[lg policy] EU: Services reforms falling behind schedule

Harold Schiffman hfsclpp at GMAIL.COM
Fri Sep 18 14:32:51 UTC 2009

Services reforms falling behind schedule

By Jim Brunsden
17.09.2009 / 05:19 CET

Commission to criticise slow progress of reform; Business groups
unsure about implementation.  The European Commission is expected next
week to criticise member states for slow progress in liberalising the
EU services market. All member states are required to implement the EU
legislation fully by 28 December.  The Swedish presidency has
organised a ministerial discussion on 24 September on the poor state
of implementation to date, against a backdrop of worrying reports that
liberalisation gaps in some countries threaten to distort the internal
market.  The Commission will present a report which is expected to
echo anxieties expressed by business associations. Employers'
federation BusinessEurope warned earlier this month that
“transposition is progressing at a different pace in the member
states” and that “the quality of transposition work varies widely from
country to country”.

It said that there were “wide divergences” in the progress that member
states had made in amending their business regulations so that they no
longer discriminate against foreign service providers, and in creating
the “points of single contact” that foreign businesses and
entrepreneurs will use to complete administrative formalities.  A more
detailed report published by the Association of European Chambers of
Commerce and Industry (Eurochambres) in July identified the same
problems. A total of 38% of EU chambers questioned said they were
“unsure or sceptical” that the legislation would be properly
implemented in their countries on time.  The Eurochambres report said
that some member states would not be “operationally ready” to
liberalise by the deadline, “thus making the directive, from the
business perspective, irrelevant as well as ineffective”.

It said: “This not only jeopardises the directive's aim, but might
also place these countries at an economic disadvantage vis-à-vis other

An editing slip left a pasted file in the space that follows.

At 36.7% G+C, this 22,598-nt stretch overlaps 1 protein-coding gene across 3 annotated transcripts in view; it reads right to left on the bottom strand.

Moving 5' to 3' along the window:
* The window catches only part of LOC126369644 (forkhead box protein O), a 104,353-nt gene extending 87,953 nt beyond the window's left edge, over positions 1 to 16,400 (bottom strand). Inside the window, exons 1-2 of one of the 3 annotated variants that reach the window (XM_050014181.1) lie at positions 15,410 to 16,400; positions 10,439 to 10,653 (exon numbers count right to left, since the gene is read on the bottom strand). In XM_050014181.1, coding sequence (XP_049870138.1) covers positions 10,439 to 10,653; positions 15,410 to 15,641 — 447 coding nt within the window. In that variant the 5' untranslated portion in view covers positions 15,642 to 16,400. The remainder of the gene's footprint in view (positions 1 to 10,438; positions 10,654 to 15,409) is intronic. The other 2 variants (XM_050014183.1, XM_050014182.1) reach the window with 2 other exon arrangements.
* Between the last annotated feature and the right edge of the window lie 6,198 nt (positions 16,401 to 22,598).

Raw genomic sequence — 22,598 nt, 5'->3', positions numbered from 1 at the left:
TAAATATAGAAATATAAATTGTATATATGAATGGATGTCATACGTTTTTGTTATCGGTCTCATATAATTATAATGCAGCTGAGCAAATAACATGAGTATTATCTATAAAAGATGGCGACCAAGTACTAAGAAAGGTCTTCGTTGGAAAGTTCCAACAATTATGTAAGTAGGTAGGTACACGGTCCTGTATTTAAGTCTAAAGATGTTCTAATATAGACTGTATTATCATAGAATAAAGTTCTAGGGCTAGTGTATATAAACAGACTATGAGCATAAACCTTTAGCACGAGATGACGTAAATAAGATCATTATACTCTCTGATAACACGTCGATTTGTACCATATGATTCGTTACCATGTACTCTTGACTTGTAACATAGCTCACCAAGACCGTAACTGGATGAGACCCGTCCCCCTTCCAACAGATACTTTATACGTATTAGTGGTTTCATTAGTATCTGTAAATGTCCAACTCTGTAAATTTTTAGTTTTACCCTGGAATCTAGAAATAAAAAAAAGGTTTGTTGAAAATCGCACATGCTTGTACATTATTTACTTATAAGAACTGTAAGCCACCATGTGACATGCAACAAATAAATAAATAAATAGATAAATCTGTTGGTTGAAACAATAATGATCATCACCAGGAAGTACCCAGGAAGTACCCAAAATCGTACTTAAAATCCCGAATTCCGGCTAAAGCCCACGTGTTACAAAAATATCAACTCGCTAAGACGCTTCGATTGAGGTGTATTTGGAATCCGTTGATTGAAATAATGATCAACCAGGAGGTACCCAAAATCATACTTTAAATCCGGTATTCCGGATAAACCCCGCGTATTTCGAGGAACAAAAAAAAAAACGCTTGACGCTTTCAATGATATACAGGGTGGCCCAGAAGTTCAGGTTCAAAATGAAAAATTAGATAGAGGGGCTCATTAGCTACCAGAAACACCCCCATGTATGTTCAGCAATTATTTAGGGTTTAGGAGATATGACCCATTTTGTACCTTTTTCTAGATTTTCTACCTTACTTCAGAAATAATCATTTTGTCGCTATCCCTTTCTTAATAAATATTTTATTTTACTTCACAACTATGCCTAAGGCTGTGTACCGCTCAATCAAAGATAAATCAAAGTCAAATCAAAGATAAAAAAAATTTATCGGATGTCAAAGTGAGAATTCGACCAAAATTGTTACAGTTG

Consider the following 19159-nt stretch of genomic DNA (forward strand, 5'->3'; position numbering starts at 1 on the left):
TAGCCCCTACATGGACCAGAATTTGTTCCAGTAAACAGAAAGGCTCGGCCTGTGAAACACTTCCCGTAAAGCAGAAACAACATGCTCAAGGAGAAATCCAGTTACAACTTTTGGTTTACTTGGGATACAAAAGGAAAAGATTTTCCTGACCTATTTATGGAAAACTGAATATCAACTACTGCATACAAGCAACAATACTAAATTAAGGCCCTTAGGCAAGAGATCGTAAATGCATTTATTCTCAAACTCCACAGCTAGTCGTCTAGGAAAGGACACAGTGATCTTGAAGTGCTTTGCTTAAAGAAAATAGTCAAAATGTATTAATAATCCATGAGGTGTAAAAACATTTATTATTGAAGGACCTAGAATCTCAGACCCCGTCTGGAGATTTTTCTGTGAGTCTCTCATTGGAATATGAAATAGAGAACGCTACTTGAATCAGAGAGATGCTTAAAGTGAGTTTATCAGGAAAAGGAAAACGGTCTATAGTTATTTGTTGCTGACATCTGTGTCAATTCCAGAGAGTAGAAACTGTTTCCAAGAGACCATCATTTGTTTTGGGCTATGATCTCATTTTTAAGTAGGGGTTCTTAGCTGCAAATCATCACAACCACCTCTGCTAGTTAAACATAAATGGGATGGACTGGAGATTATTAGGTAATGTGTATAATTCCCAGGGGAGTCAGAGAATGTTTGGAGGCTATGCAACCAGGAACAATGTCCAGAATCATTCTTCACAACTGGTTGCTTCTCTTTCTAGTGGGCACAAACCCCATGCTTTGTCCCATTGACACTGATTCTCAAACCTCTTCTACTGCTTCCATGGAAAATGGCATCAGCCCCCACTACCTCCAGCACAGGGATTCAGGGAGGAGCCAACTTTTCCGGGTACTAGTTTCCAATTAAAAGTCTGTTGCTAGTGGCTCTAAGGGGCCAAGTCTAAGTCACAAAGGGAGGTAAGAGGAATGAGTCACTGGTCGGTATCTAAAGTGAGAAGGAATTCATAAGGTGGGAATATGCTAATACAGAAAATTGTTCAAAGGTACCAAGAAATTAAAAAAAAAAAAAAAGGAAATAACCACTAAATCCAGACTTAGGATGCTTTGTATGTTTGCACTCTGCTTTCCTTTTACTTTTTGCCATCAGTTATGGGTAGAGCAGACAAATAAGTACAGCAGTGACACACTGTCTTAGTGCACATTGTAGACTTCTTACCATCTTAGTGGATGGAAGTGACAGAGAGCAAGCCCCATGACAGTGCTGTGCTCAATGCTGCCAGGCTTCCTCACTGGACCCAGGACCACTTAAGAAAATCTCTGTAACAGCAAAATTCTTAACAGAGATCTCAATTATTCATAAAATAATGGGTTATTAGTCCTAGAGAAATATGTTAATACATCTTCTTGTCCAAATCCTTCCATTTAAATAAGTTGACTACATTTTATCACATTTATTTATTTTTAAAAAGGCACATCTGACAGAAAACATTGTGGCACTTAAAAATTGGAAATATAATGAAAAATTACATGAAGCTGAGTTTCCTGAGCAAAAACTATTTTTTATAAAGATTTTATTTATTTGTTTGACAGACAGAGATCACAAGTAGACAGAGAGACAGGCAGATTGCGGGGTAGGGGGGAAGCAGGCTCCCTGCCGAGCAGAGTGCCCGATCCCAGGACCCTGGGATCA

member states.” A specific problem identified by Eurochambres is that
in almost all member states, the planned points of single contact will
work only in the national language. This raises concerns that
businesses will be discouraged from taking advantage of

Lowering standards

The services directive was adopted by the European Parliament and the
Council of Ministers on 12 December 2006. It was the subject of fierce
disagreements among member states and MEPs, some of whom feared it
would lead to social dumping and lower the standards of healthcare and
social services. The Commission's original proposal, made in 2004, was
heavily amended during the legislative process. Liberalisation will
cover most parts of the EU services sector, with some exceptions
including healthcare, social services such as childcare and aid for
people in need, and financial services. The Swedish presidency
believes the directive could help speed up Europe's recovery from the
economic crisis. It wants ministers to explain at the meeting what
changes the directive will bring for foreign businesses on their
territory, and what changes they expect other member states to make.

Ministers are also expected to discuss the future of EU innovation
policy. They will hold a joint meeting with the Parliament and the
Commission on the evening of 24 September to discuss future
initiatives.  Some member states are understood to be unhappy with a
Commission policy paper on innovation policy, published earlier this
month, because they think it lacks substance.

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